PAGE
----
Connect with us

DailyArtMagazine.com – Art History Stories

Modern Grasps On The Swinging Rococo

21st century

Modern Grasps On The Swinging Rococo

fragonard

Jean-Honoré Fragonard, Wallace Collection, 1767

Rococo seemed to be a fun period for the aristocracy. They are always depicted at leisure: strolling in the park, sailing on boats, playing cards or musical instruments, or secretly flirting. Fragonard’s painting “The Swing” gives a gist of this era: a pink fluffy lady is swinging on a swing while two elegant gentlemen are watching her and waiting for her skirt to reveal a little bit of flesh…

Well, that’s the story but here we have two modern interpretations of the original:

Frozen


frozen

Who doesn’t love Frozen? Next time you’re watching it with your little cousin, look out for this scene in the movie. At least something to look forward to.

Shonibare’s Installation

shonibare

Yinka Shonibare, MBE, The Swing (after Fragonard), 2001


That’s a more serious re-interpretation which you can see in the Tate in London. Shonibare depicts the lady wearing an African fabric, which is Shonibare’s signature as he uses it a lot in his works, instead of pink lace. This way he refers to the involvement of France in the slave trade. She is also headless which implies the bloody history of the French revolution and the invention of the guillotine. Moreover, he shows the lady without two men, which makes us, the visitors, the new voyeurs, peeping at her and watching her moves.
Shonibare wants us to reflect on the role of Rococo art and its approach to women and history. He seems to be saying: “Take off your pink glasses. Not everything was so ideal as you thought”.

Don’t forget to visit DailyArt, our free mobile app (download it for iOS/Android) where you will find and info about another great Rococo artist – Boucher.


Magda, art historian and Italianist, she writes about art because she cannot make it herself. She loves committed and political artists like Ai Weiwei or the Futurists; like Joseph Beuys she believes that art can change us and we can change the world.

Comments

More in 21st century

  • 21st century

    Ugly Cities Transformed

    By

    Seeing a place, object or person through the eyes of an artist can change our perception of the subject of the artwork. So, if art is such a powerful and emotional medium, can we use art to transform something ‘ugly’ into something more beautiful? Here are...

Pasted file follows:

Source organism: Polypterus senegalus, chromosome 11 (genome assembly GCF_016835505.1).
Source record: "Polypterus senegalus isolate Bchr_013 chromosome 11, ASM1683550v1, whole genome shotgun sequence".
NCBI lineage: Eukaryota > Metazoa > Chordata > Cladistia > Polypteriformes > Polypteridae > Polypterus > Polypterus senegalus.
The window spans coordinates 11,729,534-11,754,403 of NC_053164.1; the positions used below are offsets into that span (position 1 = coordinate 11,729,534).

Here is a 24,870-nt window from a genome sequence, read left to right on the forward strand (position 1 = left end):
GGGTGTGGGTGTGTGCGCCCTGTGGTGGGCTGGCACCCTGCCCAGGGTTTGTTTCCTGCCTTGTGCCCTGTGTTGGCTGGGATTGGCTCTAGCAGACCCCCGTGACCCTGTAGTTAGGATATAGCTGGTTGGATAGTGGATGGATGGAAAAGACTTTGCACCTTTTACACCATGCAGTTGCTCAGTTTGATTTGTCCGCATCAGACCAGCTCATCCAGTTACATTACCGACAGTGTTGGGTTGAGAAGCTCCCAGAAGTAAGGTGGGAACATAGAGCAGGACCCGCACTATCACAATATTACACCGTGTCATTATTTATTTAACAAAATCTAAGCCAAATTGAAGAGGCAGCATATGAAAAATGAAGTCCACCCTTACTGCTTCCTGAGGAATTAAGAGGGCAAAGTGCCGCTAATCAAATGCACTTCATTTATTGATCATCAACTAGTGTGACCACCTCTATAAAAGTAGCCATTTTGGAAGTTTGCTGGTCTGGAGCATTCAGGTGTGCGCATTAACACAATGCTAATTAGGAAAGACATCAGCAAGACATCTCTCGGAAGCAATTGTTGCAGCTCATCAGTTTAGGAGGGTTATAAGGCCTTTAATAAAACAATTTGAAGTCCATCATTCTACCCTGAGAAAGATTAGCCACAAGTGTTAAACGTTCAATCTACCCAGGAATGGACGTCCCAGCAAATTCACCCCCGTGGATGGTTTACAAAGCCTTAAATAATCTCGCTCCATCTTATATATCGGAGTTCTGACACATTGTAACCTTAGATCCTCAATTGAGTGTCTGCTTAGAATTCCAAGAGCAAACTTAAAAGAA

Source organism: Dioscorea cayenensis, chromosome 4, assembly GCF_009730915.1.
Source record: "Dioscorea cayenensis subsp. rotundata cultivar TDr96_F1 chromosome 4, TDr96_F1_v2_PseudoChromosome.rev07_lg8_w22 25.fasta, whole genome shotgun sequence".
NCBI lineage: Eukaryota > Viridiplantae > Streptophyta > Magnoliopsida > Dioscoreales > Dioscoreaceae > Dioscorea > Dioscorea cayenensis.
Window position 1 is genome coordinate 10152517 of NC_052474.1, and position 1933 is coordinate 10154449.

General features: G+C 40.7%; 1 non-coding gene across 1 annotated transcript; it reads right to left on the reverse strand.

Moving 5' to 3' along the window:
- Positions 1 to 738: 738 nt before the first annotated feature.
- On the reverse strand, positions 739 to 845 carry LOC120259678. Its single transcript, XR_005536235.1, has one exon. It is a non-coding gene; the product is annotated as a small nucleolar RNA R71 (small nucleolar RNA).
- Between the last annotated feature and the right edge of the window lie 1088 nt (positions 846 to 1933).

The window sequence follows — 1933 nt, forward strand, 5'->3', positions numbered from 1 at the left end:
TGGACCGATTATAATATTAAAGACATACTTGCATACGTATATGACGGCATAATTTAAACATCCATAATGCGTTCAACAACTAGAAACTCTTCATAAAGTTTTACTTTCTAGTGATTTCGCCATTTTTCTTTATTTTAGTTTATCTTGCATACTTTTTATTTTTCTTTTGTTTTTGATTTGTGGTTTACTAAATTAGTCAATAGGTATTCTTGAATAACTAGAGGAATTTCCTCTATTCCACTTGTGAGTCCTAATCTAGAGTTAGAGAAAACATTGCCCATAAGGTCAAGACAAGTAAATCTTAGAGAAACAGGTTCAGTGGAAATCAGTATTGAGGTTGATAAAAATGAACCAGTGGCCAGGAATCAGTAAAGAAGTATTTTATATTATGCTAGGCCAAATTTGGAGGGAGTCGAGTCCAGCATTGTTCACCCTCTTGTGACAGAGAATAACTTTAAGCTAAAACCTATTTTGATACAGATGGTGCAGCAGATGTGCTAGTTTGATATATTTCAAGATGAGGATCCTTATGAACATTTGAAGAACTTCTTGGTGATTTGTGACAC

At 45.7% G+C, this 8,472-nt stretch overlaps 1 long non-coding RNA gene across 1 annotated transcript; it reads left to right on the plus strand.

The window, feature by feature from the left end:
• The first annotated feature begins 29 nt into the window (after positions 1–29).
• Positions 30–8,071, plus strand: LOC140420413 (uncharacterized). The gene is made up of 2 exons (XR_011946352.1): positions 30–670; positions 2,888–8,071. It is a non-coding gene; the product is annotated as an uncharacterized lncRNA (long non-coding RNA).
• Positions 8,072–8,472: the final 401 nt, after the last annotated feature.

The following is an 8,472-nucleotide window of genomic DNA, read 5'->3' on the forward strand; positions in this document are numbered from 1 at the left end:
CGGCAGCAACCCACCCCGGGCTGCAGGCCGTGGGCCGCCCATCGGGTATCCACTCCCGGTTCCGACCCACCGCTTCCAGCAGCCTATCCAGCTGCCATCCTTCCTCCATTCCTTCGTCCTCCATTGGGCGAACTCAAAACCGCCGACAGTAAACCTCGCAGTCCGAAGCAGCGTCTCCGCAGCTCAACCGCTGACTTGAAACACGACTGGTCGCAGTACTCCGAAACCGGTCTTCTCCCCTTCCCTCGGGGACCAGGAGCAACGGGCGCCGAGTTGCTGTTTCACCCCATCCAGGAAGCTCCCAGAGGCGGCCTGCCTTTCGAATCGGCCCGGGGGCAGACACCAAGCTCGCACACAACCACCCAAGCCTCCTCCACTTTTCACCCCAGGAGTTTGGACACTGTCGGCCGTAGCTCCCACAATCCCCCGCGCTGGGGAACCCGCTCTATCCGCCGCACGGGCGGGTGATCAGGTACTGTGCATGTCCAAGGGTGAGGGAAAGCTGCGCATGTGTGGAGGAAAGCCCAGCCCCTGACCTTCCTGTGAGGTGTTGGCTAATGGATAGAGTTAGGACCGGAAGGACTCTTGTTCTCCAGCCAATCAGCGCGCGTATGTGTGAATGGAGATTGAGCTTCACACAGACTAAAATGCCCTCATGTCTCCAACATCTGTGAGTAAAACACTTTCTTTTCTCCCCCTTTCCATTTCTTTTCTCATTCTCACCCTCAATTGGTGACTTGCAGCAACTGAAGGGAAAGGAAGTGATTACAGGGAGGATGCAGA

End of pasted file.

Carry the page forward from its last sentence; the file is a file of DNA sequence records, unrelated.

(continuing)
• 21st century

    Inflating Art: Special Balloons in the Macy’s Thanksgiving Day Parade

    By

    The Macy’s Thanksgiving Day parade holds as much tradition in America as football, turkey and stuffing itself. Over the past 9 decades, it has only grown in size and popularity. People look forward to seeing not only the regular floats and balloons from the Macy’s Thanksgiving...

  • 20th century

    Filmmaking is like Painting – Andrzej Wajda as a Painter

    By

    Ladies and Gentlemen, and now I will speak in Polish… – the famous words Polish director Andrzej Wajda (1926-2016) said while receiving an honorary Oscar in 2000 for a lifetime achievement crowned WAJDA, an exhibition revealing Wajda as a painter. Andrzej Wajda is one of the...

  • 21st century

    Damien Hirst’s Butterflies- from Tea-trays to Mandalas

    By

    Damien Hirst – a prominent Young British Artist (YBAs) and now a billionaire – creates sculptures, paintings and drawings. In all of these forms his work challenges the boundaries between art, science and religion. Mandalas is now open at the White Cube Mason’s Yard, London (20...

  • 21st century

    An Introduction to Lee Ufan

    By

    Lee Ufan is a Korean born international artist, whose work is key to the Mono-ha movement. If you have ever been lucky enough to encounter a Lee Ufan in real life you will appreciate its power to bring calm and refresh your view of an object....

To Top

Just to let you know, DailyArt Magazine’s website uses cookies to personalise content and adverts, to provide social media features and to analyse traffic. Read cookies policy